Vegan Pasta Alla Norma With Homemade Tomato Sauce (Authentic Sicilian Recipe)

September 15, 2020
When I was in college, my mother always made sure I had plenty of snacks for late-night studying. Yes, I certainly had the college staples of energy bars, crackers, and ramen noodles. But unlike most of my peers, I also had cans of whole peeled tomatoes, boxes of spaghetti, olive oil, cloves of garlic, and a fresh potted basil plant. My Sicilian mother would not let me leave the house and live on my own unless I knew how to make Pasta Alla Norma, from scratch.

During those college years, my then boyfriend (and now husband) and I would take over the tiny dorm room kitchen and make pasta sauce in our little metal pot. The scents of garlic and basil would fill the dormitory, and everyone who walked by would poke their head in and exclaim “What are you making? It smells incredible!!!” Even now, many years later as a married couple with children, this dish is still our go to, easy and delicious, pasta dinner.

Sometimes when my life today as a wife, artist, teacher, and mother of two teens leaves me with precious little time, I will actually purchase a pre-made jar of sauce. My daughters will grumble on those nights and tell me “Mom, we like your sauce so much better…” Their comments make me feel loved and appreciated and remind me that it is worth the tiny bit of extra time to create homemade meals.

The few simple ingredients in this sauce combine to make a luxurious tasting (and smelling) dinner. The pasta is topped with fresh fried eggplant and traditionally, shredded ricotta salata, an Italian cheese made from sheep's milk. To replace the ricotta salata, use Miyoko’s Vegan Mozzarella to recreate this Sicilian classic in a vegan style.
Pasta Alla Norma

Vegan Pasta Alla Norma With Homemade Tomato Sauce (Authentic Sicilian Recipe)

Recipe Type: Hearty Entrees
utensils YIELDS 2-4 Servings
herb graphic for recipe card
  • 1 lb (16 oz) Ziti, Penne, or your favorite pasta
  • 14 oz can of plum tomatoes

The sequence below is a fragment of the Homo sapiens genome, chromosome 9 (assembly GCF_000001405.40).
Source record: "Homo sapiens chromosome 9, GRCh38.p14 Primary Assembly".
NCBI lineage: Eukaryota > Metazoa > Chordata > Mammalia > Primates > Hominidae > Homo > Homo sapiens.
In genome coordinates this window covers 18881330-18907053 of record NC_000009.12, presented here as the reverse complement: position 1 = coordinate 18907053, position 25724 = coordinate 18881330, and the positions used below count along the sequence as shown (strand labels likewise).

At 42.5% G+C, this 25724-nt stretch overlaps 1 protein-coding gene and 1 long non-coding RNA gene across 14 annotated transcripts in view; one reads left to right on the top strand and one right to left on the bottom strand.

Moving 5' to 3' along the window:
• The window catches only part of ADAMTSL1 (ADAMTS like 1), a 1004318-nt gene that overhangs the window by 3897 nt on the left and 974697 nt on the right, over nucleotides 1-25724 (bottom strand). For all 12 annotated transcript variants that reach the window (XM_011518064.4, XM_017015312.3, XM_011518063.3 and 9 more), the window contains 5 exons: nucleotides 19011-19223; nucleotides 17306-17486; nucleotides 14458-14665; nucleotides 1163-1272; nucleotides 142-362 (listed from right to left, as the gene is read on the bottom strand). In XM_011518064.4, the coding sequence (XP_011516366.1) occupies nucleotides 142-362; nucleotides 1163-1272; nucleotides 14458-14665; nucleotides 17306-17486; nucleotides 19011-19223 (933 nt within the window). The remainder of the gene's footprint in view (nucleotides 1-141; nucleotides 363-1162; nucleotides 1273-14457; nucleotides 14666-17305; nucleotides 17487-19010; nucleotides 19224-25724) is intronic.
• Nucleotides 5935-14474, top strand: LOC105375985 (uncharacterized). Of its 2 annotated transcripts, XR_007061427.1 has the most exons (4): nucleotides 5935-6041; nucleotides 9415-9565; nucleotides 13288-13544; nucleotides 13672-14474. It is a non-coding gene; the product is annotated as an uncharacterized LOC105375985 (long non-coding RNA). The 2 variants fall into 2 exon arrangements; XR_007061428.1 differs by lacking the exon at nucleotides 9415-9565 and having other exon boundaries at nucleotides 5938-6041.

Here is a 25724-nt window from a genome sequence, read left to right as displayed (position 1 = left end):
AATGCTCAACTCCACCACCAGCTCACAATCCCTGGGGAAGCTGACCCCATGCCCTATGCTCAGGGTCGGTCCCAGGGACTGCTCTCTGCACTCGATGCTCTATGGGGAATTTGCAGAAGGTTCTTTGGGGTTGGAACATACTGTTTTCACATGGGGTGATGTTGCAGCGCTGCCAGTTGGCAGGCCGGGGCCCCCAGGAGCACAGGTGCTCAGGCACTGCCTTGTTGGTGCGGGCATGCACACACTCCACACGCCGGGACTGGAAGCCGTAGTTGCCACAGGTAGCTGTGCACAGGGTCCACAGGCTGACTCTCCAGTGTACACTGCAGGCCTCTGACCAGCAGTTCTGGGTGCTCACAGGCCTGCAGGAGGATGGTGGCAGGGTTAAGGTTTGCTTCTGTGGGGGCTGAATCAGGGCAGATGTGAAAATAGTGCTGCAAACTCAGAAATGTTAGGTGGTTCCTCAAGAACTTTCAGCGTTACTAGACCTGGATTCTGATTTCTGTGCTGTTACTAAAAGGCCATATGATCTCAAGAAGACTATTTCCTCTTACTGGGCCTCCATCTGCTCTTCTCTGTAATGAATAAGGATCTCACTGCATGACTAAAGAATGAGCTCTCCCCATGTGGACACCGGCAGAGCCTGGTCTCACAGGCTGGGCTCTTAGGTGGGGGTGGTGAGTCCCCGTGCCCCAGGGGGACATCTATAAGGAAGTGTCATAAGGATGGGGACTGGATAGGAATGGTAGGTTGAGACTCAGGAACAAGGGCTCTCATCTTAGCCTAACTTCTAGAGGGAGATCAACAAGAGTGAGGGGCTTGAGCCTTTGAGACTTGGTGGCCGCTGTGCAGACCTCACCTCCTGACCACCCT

• 2 Tbsp olive oil
  • 3 cloves garlic
  • one big handful fresh basil
  • 1 tsp sugar
  • 1 tsp salt for the eggplant
  • to taste salt, for sauce
  • 1- 2 Tbsp Miyoko’s Plant Based Mozzarella
  • 1 medium eggplant
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1. Cook the pasta to “al dente,” to the tooth, so that it is soft but has a little bite to it. Set aside, or prepare other elements while cooking. Cut the eggplant into 1/2 inch thin strips and sprinkle with 1 tsp of salt to remove excess moisture and bitterness. Let the eggplant strips and salt sit in a colander over a bowl or in the sink for about 15 minutes.

2. For the sauce, lightly chop and fry the garlic in the olive oil. Fry the garlic for only a minute or two at most. Be very careful not to let it burn! It is better to undercook the garlic than to overcook it. Take the canned tomatoes and break them up with a wooden spoon (or immersion blender in a separate bowl). Add tomatoes to the garlic and cook over low heat for about 5 minutes. Then, add the chopped fresh basil and perhaps a dash more olive oil and the sugar. Cook the sauce for another 10- minute minutes on low heat, stirring occasionally. Remove sauce from heat.

3. Drain and fry the eggplant in a few tablespoons of olive oil. Spread the eggplant evenly in the frying pan over high heat for about 3 minutes, and then flip to the other side and repeat. Transfer to a plate.

4. Assemble the pasta! Let this be an artistic expression… fill your favorite bowl or plate with the cooked pasta and top the pasta with a heaping ladle full of sauce. Shred a little vegan mozzarella on top and garnish with fresh basil. Mangia!

Also by Angie: Sweet & Simple Authentic Tomato Bruschetta

Hearty Veggie & Barley Casserole

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Photo: Angie Follensbee-Hall

Angie Follensbee-Hall
Angie is an artist, creativity mentor, and yoga teacher. She was born on the captivating island of Sicily at the base of Mt. Etna, and grew up running around in the quiet mountains of New Hampshire and Vermont. Angie loves world cultures and has traveled across the US, Europe, and India. Her free-spirited childhood on two continents, cultural inspirations, and love of the natural world are primary influences in her art-making and creative living. Angie's studies include a Bachelor of Fine Arts degree and a Master of Arts degree in Education and Creative Practice from Goddard College. She is an Experienced Registered Yoga Teacher at the 500 hour level, teaching for over 14 years, a Reiki Master Teacher, a Certified Traditional Herbalist, an Ayurvedic Lifestyle Practitioner, and an Attunement Energy practitioner. She has led over 5,000 hours of professional classes and workshops. Learn more about Angie and her offerings at her website:


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